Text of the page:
Spend enough time on the water and you’ll see some cool and crazy stuff. The past 20 years of guiding have certainly provided me with an endless supply of interesting things — and some of my favorites are when we catch something totally unexpected.
Take the above skull for example. When we pulled this out of the river (on Halloween Day no less!), we were freaking out. I mean — what in the holy heck could it be? Well, when I flipped it over, I saw “Made in China” written on the underside. Mystery solved!
We sure had some fun showing it to other drift boats as we floated by them. Then, at the end of the day, I chucked it back into the river for somebody else to find!
I wish I had photographed all the kooky non-target species my customers have caught over the years but sometimes I’m just too busy running the boat, netting fish and untangling lines to grab a camera. Digging through the archives, however, I found a handful of shots of that are pretty fun. Here are some of my favorites…
Why wives don’t believe that we are actually going fishing
While side-drifting for steelhead one winter’s day on the American River, my client caught a black bra. You can only imagine the lively conversation such a catch started!
Being an enterprising young fella at the time, I of course snapped the pic and kept it in a safe place — just in case I needed it for blackmail purposes down the road. :)
All Mixed Up!
In California’s Central Valley, Chinook salmon and striper runs often overlap. It’s not all that uncommon to catch kings on striper offerings like crankbaits, minnows, jigging spoons…and swimbaits like this one:
But oddly enough, it doesn’t happen the other way around quite as often. I typically catch a few stripers on eggs each fall but you’d think they’d be all over a sardine wrapped plug. I mean, what’s not to like? A wobbling plug looks like a fish — and with a wrap — it smells like one too, but I just don’t hook all that many bass that way for some reason…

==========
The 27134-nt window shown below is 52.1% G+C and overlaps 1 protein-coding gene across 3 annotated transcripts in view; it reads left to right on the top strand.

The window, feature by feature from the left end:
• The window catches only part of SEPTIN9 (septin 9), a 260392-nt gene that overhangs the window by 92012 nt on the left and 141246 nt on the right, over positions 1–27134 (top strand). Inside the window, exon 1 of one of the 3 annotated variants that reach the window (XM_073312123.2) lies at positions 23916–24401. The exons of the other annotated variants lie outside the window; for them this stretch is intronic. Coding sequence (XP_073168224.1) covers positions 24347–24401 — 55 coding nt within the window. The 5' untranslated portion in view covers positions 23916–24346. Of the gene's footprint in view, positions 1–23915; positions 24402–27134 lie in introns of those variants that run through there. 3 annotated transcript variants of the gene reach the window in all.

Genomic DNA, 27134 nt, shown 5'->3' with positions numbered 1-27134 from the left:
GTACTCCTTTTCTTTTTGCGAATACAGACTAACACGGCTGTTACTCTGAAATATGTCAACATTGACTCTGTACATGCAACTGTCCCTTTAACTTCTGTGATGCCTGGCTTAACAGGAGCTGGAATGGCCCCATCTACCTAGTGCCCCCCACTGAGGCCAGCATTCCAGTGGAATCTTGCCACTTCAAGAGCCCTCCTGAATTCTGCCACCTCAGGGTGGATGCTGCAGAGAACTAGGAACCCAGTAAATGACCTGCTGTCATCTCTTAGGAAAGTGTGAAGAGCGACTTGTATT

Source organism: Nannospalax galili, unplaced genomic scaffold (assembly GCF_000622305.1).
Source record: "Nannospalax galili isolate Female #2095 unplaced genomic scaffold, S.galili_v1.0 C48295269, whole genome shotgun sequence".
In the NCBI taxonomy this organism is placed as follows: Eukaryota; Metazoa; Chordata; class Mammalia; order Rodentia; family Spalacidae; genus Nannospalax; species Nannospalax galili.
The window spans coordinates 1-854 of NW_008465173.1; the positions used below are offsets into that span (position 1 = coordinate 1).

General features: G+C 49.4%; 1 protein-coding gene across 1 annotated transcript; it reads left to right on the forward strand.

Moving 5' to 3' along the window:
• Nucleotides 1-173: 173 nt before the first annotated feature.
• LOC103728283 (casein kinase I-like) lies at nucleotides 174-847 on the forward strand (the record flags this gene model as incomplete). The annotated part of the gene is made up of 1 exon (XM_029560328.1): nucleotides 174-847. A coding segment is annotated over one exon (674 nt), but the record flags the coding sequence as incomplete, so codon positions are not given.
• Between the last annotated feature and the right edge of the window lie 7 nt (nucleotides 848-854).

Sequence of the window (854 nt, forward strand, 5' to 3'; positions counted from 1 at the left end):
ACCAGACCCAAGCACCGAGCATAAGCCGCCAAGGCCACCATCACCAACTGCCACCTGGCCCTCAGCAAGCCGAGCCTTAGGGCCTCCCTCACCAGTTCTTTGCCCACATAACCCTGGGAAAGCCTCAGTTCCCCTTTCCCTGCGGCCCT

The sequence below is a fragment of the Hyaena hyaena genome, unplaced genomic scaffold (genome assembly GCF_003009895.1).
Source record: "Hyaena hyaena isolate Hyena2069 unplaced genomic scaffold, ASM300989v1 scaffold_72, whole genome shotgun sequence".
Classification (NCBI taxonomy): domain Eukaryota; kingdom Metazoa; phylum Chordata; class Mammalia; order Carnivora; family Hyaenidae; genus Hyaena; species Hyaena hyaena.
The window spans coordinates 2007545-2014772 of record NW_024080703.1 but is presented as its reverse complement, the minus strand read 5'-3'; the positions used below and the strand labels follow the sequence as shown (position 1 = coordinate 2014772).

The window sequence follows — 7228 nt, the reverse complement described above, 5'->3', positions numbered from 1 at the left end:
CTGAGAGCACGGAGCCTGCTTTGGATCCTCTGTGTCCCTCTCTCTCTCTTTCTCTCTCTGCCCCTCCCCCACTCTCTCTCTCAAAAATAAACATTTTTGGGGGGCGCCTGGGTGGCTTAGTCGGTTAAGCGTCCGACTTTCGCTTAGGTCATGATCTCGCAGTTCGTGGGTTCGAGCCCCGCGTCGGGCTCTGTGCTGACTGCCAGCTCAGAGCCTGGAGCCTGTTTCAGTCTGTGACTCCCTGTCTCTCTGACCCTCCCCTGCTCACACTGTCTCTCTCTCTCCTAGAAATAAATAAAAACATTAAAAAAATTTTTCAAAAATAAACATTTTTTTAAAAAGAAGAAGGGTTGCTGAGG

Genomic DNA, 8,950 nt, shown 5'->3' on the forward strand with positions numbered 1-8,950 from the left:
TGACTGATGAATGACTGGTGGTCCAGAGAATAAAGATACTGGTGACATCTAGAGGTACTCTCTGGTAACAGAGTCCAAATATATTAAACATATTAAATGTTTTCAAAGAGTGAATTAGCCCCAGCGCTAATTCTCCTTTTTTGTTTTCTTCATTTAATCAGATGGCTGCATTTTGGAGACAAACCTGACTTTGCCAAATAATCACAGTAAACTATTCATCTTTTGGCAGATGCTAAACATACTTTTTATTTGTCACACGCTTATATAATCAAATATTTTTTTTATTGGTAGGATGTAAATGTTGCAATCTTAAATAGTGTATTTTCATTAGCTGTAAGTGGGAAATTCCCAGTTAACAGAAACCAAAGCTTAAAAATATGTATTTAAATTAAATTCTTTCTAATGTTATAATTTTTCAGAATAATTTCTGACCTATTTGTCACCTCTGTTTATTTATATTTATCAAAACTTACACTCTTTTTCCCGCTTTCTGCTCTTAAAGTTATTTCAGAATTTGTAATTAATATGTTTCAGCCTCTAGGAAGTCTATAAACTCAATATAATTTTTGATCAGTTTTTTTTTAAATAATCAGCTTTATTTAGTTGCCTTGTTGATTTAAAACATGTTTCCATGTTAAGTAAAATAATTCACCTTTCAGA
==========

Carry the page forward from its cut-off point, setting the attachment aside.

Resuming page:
Sucker for a MagLip
Speaking of salmon plugs, I usually catch more suckers in a season on them than stripers. Weird, huh? I’m still not quite sure what suckerfish are thinking when they attack a big wiggling banana.
Perhaps it’s the scent of sardine that gets them riled up — or, in this case, maybe it’s just proof positive that everything’s a sucker for a MagLip!
My buddy Khevin and I were fishing the Trinity River one afternoon off the bank at a popular drift boat take-out spot. He set the hook on a “weird bite” and came up with this unique salmon species: The Pre-Filleted King.
Foul hooked in the tail, Khevin opted to release the fish despite the fact that it looks like there may have been more meat still on the carcass than the angler who cleaned it went home with!
Boondoggin’ eggs for kings on the Sacramento River one August, I had two clients simultaneously snag this unidentifiable hunk of meat. Before I cut the line (heck no I didn’t touch it!), we took a close look at the thing trying to figure out what the heck the backstory was on it.
Clearly the leg bone had been sawed off, which led to a very macabre conversation about folks like Jimmy Hoffa, Freddy and Jason. I’m sure there was perfectly good explanation for why the hideous chunk of flesh was in the river…but we couldn’t think of it.